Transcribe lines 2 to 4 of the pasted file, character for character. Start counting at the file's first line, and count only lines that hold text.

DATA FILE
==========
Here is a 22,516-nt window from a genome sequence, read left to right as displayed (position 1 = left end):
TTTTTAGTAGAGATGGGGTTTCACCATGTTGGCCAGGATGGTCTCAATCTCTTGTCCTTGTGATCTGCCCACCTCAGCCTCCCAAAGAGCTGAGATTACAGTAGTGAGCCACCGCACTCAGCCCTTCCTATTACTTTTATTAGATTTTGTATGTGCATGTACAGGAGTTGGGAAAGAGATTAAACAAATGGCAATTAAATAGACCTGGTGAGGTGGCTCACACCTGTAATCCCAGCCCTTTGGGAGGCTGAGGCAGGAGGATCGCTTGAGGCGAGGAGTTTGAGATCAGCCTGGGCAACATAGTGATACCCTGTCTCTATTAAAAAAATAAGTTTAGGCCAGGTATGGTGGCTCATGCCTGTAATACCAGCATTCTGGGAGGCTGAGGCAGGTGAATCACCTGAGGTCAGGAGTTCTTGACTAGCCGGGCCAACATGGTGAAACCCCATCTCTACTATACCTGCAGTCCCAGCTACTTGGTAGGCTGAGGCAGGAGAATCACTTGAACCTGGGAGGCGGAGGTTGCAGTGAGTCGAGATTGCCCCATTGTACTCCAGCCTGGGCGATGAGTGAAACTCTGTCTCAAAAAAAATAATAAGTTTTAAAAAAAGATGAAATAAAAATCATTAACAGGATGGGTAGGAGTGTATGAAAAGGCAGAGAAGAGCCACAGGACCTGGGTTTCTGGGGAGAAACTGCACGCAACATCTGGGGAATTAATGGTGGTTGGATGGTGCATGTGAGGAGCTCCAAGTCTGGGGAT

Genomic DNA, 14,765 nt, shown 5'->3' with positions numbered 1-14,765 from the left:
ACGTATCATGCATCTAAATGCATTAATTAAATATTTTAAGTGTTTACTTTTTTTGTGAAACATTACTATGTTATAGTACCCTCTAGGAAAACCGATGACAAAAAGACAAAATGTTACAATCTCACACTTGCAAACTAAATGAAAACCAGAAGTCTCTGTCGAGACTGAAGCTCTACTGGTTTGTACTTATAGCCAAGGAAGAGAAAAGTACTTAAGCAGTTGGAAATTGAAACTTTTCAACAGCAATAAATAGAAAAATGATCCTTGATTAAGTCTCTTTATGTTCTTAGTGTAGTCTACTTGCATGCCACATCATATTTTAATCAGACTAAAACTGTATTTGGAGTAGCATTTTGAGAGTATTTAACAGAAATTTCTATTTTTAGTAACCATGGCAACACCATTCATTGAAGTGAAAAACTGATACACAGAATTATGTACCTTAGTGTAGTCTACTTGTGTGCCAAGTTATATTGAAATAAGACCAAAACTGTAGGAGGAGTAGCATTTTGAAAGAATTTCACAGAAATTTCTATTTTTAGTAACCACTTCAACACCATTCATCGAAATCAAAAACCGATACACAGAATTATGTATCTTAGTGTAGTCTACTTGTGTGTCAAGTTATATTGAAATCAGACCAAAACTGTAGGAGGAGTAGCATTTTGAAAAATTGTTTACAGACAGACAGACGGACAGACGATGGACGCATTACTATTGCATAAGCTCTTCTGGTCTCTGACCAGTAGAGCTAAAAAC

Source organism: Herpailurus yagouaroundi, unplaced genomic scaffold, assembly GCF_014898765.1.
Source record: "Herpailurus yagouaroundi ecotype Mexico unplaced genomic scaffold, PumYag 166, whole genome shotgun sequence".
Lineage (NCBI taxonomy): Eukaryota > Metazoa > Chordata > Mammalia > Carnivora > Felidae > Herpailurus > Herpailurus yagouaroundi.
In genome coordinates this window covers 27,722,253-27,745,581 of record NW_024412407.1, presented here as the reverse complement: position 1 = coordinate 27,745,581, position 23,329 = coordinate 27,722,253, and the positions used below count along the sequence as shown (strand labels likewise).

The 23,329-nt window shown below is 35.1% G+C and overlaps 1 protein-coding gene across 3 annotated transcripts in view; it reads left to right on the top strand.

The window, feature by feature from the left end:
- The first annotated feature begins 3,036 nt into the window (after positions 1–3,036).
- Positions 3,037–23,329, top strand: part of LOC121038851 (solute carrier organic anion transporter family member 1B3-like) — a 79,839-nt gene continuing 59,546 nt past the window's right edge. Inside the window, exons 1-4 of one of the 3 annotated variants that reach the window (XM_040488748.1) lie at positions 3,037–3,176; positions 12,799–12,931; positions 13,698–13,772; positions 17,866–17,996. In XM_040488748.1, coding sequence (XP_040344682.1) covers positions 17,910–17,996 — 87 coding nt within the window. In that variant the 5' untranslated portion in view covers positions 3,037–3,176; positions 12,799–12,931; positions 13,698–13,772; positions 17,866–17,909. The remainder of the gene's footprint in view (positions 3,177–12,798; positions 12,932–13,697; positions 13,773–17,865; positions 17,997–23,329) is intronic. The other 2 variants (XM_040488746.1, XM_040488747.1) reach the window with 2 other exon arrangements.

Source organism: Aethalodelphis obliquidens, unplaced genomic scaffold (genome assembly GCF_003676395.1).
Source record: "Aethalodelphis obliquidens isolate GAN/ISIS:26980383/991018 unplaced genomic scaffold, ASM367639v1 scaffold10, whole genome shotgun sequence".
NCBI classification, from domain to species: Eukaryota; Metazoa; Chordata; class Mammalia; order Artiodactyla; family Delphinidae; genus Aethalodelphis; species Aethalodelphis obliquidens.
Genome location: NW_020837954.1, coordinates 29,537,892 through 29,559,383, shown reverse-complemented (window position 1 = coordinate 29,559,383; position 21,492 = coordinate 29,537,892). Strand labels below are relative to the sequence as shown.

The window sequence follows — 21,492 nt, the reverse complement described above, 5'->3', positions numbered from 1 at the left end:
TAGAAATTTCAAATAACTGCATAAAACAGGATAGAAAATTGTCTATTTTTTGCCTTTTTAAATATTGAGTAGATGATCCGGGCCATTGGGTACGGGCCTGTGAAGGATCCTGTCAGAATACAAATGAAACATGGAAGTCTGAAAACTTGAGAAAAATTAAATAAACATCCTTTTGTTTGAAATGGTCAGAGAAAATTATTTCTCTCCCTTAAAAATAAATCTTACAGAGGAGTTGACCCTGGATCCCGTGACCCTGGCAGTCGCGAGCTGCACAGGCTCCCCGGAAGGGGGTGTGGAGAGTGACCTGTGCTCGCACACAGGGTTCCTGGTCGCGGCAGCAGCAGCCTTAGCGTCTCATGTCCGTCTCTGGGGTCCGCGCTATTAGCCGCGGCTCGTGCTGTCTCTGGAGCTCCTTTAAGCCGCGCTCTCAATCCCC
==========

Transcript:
TTTTTAGTAGAGATGGGGTTTCACCATGTTGGCCAGGATGGTCTCAATCTCTTGTCCTTGTGATCTGCCCACCTCAGCCTCCCAAAGAGCTGAGATTACAGTAGTGAGCCACCGCACTCAGCCCTTCCTATTACTTTTATTAGATTTTGTATGTGCATGTACAGGAGTTGGGAAAGAGATTAAACAAATGGCAATTAAATAGACCTGGTGAGGTGGCTCACACCTGTAATCCCAGCCCTTTGGGAGGCTGAGGCAGGAGGATCGCTTGAGGCGAGGAGTTTGAGATCAGCCTGGGCAACATAGTGATACCCTGTCTCTATTAAAAAAATAAGTTTAGGCCAGGTATGGTGGCTCATGCCTGTAATACCAGCATTCTGGGAGGCTGAGGCAGGTGAATCACCTGAGGTCAGGAGTTCTTGACTAGCCGGGCCAACATGGTGAAACCCCATCTCTACTATACCTGCAGTCCCAGCTACTTGGTAGGCTGAGGCAGGAGAATCACTTGAACCTGGGAGGCGGAGGTTGCAGTGAGTCGAGATTGCCCCATTGTACTCCAGCCTGGGCGATGAGTGAAACTCTGTCTCAAAAAAAATAATAAGTTTTAAAAAAAGATGAAATAAAAATCATTAACAGGATGGGTAGGAGTGTATGAAAAGGCAGAGAAGAGCCACAGGACCTGGGTTTCTGGGGAGAAACTGCACGCAACATCTGGGGAATTAATGGTGGTTGGATGGTGCATGTGAGGAGCTCCAAGTCTGGGGAT

Genomic DNA, 14,765 nt, shown 5'->3' with positions numbered 1-14,765 from the left:
ACGTATCATGCATCTAAATGCATTAATTAAATATTTTAAGTGTTTACTTTTTTTGTGAAACATTACTATGTTATAGTACCCTCTAGGAAAACCGATGACAAAAAGACAAAATGTTACAATCTCACACTTGCAAACTAAATGAAAACCAGAAGTCTCTGTCGAGACTGAAGCTCTACTGGTTTGTACTTATAGCCAAGGAAGAGAAAAGTACTTAAGCAGTTGGAAATTGAAACTTTTCAACAGCAATAAATAGAAAAATGATCCTTGATTAAGTCTCTTTATGTTCTTAGTGTAGTCTACTTGCATGCCACATCATATTTTAATCAGACTAAAACTGTATTTGGAGTAGCATTTTGAGAGTATTTAACAGAAATTTCTATTTTTAGTAACCATGGCAACACCATTCATTGAAGTGAAAAACTGATACACAGAATTATGTACCTTAGTGTAGTCTACTTGTGTGCCAAGTTATATTGAAATAAGACCAAAACTGTAGGAGGAGTAGCATTTTGAAAGAATTTCACAGAAATTTCTATTTTTAGTAACCACTTCAACACCATTCATCGAAATCAAAAACCGATACACAGAATTATGTATCTTAGTGTAGTCTACTTGTGTGTCAAGTTATATTGAAATCAGACCAAAACTGTAGGAGGAGTAGCATTTTGAAAAATTGTTTACAGACAGACAGACGGACAGACGATGGACGCATTACTATTGCATAAGCTCTTCTGGTCTCTGACCAGTAGAGCTAAAAAC